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Foreign Policy

Giant China Recognizes Tiny Gambia

Mar 31 , 2016
  • Robert I. Rotberg

    Founding Director of Program on Intrastate Conflict, Harvard Kennedy School

China’s resumed diplomatic relations with the Gambia could result in positive economic and social outcomes in one of Africa’s tiniest countries. Conceivably, too, China’s influence could reduce repression and autocracy in an African polity that is widely regarded as among its three most arbitrarily ruled.

In mid-March, Mainland China and the Gambia agreed to send envoys to each other’s capital, re-opening official links that had been severed since 1995, a year after President Yahya A. J.J.  Jammeh had usurped power in a coup. From independence in 1965 to 1971, the Gambia had recognized the Republic of China (Taiwan) instead of the People’s Republic of China (PRC). Then, when the PRC took Taiwan’s place in the United Nations in 1971, the then democratically-run Gambia switched its allegiance to Beijing.  But President Jammeh, a young, mercurial, head of state, decided that recognizing Taiwan would be more beneficial financially, and moved the Gambia back into Taipei’s corner.

Three years ago Jammeh complained that Taiwan was refusing to support the Gambia in the manner to which he and it had become accustomed. So he broke off relations and began moving back toward Beijing, an entente that has now been sealed with appropriate meetings and public announcements in China. Whatever China has promised the Gambia to seal the deal has not been announced.  But, last year, China began expanding the harbor and airport in Sao Tome and Principe, an African offshore island republic which still has ties to Taiwan.

With the Gambia’s switch, in Africa only Burkina Faso, Swaziland, and Sao Tome still recognize Taiwan. The Gambia agreed in March that there was “only one China in the world, and that the government of the People’s Republic of China [was] the sole legal government representing the whole of China and that Taiwan is an inalienable part of China’s territory.” The Gambia promised not to engage in any official contacts with Taiwan. For China, taking the Gambia back into its official fold presumably was worth more than other accompanying problems necessary to erase ties between Taiwan and an African nation, no matter how small and insignificant.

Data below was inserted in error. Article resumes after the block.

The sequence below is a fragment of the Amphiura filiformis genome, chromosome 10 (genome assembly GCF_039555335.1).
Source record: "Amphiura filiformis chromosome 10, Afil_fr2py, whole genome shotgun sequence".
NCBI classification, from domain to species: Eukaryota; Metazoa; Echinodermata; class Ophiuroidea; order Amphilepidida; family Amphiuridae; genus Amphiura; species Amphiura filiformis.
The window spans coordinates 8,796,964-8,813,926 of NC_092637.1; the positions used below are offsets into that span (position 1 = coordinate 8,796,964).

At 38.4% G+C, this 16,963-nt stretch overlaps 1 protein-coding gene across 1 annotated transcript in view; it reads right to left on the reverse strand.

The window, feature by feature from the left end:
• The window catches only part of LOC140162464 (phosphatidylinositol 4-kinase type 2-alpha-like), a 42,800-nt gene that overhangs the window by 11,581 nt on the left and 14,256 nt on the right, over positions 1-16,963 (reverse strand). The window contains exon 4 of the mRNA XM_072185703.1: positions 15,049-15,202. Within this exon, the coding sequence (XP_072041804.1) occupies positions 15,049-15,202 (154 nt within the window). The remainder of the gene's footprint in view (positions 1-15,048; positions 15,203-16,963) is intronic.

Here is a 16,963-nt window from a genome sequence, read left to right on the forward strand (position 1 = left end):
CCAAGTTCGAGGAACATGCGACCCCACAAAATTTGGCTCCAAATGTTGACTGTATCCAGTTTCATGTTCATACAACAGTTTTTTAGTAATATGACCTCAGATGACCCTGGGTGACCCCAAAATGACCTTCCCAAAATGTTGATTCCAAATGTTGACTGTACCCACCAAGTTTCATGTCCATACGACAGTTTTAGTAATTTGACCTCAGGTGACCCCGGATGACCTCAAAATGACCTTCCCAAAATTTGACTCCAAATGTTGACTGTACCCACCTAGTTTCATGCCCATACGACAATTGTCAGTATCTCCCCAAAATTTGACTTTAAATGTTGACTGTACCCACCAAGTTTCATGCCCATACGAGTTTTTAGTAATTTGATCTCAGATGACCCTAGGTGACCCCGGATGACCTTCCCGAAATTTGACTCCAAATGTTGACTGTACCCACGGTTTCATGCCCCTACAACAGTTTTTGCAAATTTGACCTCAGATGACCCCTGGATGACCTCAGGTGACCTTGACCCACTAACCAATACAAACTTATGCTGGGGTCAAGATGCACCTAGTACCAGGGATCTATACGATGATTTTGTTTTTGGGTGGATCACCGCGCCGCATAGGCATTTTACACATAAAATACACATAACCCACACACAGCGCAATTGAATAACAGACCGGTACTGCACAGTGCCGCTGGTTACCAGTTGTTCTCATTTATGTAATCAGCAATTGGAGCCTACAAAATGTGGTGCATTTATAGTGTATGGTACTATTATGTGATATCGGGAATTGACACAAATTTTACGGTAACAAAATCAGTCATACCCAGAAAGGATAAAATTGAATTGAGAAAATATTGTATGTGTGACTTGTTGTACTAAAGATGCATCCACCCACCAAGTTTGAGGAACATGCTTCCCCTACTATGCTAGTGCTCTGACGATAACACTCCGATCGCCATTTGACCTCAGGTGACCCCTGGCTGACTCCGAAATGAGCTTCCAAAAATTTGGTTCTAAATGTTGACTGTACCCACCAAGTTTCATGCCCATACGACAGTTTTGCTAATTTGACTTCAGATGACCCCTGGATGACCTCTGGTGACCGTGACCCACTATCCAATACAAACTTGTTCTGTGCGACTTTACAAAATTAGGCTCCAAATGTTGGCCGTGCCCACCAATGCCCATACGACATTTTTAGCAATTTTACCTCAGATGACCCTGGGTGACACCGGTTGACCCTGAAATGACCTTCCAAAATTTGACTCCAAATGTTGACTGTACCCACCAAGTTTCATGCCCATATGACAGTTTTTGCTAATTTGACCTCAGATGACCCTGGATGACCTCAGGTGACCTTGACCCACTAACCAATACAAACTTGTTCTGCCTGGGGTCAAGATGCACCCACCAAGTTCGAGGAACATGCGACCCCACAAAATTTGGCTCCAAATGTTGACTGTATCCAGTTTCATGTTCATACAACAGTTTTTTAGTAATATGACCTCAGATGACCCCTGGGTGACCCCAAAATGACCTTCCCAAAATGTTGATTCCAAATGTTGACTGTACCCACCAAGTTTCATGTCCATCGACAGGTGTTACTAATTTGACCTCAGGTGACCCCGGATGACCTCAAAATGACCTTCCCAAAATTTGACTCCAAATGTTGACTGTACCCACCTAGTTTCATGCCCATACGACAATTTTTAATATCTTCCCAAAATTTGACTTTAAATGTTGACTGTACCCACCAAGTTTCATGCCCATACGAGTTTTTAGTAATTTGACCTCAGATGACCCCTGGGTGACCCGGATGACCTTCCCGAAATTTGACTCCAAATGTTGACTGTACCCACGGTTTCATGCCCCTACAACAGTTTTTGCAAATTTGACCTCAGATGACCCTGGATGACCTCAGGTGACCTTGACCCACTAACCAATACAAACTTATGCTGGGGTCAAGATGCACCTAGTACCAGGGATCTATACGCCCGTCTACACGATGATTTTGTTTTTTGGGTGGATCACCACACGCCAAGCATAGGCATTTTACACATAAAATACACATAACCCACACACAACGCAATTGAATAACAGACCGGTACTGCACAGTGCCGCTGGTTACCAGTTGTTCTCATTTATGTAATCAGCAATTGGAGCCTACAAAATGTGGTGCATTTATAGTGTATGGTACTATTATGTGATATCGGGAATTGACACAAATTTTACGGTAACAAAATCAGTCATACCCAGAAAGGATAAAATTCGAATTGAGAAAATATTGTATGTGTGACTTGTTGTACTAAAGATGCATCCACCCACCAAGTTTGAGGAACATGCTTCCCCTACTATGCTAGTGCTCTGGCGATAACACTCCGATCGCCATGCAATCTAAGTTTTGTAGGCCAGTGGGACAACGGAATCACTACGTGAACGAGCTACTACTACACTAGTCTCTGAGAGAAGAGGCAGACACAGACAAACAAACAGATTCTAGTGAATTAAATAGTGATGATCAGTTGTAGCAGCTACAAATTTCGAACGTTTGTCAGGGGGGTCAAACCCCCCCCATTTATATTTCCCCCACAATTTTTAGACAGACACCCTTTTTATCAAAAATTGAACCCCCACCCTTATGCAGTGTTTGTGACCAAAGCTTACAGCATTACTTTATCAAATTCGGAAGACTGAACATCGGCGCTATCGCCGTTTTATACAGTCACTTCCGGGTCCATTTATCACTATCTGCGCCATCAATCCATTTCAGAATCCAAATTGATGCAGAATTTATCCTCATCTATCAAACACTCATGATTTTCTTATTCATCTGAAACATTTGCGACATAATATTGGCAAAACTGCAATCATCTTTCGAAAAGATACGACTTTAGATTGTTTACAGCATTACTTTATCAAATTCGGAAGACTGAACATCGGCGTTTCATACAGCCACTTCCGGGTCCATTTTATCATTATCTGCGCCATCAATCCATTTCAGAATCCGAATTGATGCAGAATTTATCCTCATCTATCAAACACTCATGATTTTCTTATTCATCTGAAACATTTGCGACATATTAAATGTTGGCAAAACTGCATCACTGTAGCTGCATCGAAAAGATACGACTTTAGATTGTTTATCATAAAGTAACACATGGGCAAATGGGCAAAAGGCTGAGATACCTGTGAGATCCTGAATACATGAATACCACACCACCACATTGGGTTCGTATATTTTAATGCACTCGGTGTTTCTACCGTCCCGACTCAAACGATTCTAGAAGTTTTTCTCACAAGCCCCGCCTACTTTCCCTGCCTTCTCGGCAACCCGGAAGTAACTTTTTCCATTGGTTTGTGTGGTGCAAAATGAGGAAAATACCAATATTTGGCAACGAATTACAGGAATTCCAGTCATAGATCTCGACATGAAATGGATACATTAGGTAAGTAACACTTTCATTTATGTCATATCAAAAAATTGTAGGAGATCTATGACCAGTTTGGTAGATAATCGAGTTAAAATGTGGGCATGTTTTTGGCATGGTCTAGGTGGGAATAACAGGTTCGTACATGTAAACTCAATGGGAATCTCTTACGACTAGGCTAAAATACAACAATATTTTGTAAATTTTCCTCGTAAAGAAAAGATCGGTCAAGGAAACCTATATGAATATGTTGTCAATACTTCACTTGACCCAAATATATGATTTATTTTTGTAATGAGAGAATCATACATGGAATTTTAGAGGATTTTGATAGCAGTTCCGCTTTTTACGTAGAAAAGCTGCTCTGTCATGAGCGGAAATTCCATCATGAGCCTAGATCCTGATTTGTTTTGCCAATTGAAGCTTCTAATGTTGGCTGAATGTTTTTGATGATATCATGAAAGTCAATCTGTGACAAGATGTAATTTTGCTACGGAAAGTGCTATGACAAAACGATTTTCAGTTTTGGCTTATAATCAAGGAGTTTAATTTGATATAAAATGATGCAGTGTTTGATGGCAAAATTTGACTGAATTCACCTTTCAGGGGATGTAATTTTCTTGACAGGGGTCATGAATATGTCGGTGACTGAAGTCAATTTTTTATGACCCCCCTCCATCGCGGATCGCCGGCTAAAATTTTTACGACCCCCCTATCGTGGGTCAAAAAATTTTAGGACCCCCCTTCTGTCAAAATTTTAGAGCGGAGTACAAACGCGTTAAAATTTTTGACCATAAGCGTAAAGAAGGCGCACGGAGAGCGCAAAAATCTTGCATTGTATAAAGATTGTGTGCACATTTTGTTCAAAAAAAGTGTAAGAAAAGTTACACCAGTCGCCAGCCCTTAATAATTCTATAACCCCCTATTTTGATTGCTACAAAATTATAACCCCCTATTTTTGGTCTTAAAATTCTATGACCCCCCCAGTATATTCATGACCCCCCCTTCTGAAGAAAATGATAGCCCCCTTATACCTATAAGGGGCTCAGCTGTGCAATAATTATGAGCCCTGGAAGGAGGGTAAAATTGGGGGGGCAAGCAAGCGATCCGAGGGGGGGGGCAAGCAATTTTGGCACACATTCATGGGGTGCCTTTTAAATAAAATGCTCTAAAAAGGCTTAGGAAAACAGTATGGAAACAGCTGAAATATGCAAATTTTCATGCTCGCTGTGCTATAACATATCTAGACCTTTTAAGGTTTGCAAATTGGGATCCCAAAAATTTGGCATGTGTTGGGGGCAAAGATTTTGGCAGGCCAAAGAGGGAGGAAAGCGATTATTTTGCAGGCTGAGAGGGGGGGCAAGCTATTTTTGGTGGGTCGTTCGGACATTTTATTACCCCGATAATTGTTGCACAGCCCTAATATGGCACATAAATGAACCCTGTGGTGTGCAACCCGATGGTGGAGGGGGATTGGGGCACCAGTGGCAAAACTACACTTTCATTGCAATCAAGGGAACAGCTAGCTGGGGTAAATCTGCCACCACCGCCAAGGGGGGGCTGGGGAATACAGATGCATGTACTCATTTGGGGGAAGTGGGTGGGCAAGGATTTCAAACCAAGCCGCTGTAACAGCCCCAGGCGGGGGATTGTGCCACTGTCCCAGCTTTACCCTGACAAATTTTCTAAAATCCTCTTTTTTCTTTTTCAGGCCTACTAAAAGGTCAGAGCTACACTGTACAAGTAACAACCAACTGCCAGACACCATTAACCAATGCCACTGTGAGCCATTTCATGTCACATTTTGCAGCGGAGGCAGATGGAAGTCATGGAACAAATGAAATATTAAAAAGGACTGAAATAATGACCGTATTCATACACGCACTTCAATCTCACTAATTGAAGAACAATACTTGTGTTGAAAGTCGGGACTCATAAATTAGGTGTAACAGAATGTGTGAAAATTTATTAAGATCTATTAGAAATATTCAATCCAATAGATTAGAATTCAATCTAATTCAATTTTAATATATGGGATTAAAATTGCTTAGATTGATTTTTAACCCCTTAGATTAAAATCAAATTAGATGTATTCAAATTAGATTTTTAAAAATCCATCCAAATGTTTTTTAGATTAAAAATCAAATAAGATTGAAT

China must know how difficult an ally the Gambia will be. A sliver of an ex-British nation that does little more than surround the 295-mile long river of the same name, it contains just 4400 square miles spread from the Atlantic Ocean inland. With a population just shy of 2 million, it has fewer citizens than any other entity on the African mainland.  Depending on beach tourism from Europe for much of its earnings, plus a heavy flow of remittances from workers overseas, the Gambia produces peanuts and palm kernels for export, plus some fish. Its annual per capita GDP in 2015 was about $1700, adjusted for purchasing power parity. China has for many years been the Gambia’s main trade partner, taking much of what little the Gambia was able to supply.

Under President Jammeh, who has won four widely criticized elections, most Gambians enjoy hardly any civil rights and civil liberties. He has survived several coup attempts mounted by Gambians living overseas.

Jammeh has a reputation as a capricious and vengeful leader. His tight control of the people of the Gambia compares well with the authoritarian reigns of Presidents Isaias Afewerki in Eritrea and Robert Mugabe in Zimbabwe.

In 2015, Jammeh declared his country an Islamic Republic, stigmatizing its Christian and animist peoples and threatening to compel women to wear the burqa and everyone to obey sharia law. In 2014, he called gays and lesbians “vermin,” and declared that his government would crush them as it crushed mosquitos. In 2007, Jammeh surprised even local commentators when he said that he could personally cure HIV/AIDS by prescribing a diet of herbs and bananas.

The Gambia has no press freedom, many journalists having been jailed and their newspapers closed. The government operates the only TV and radio stations, and blocks critical Internet sites. Any reporters who remain in the Gambia practice extensive self-censorship since, as Reporters without Borders indicates, a “pervasive climate of fear” chills the country.  Arbitrary arrests are common.

Because the Gambia is dependent on China for much of its foreign exchange earnings and, now, for much of its standing in the world, Beijing will be able to persuade Jammeh to begin taking a more enlightened view of leadership and how his beleaguered citizens are treated by their government and its security forces. China will have undoubted leverage for good, and can assist in boosting the Gambia’s economic growth. Possibly, China will want to encourage farming for export on existing fallow lands.  It will also want to help the Gambia to modernize its fishing industry. Both agricultural and fishing improvements will benefit China as well as the Gambia.  But the overriding change that could strengthen the Gambia is a move toward better governance, which China could stimulate.

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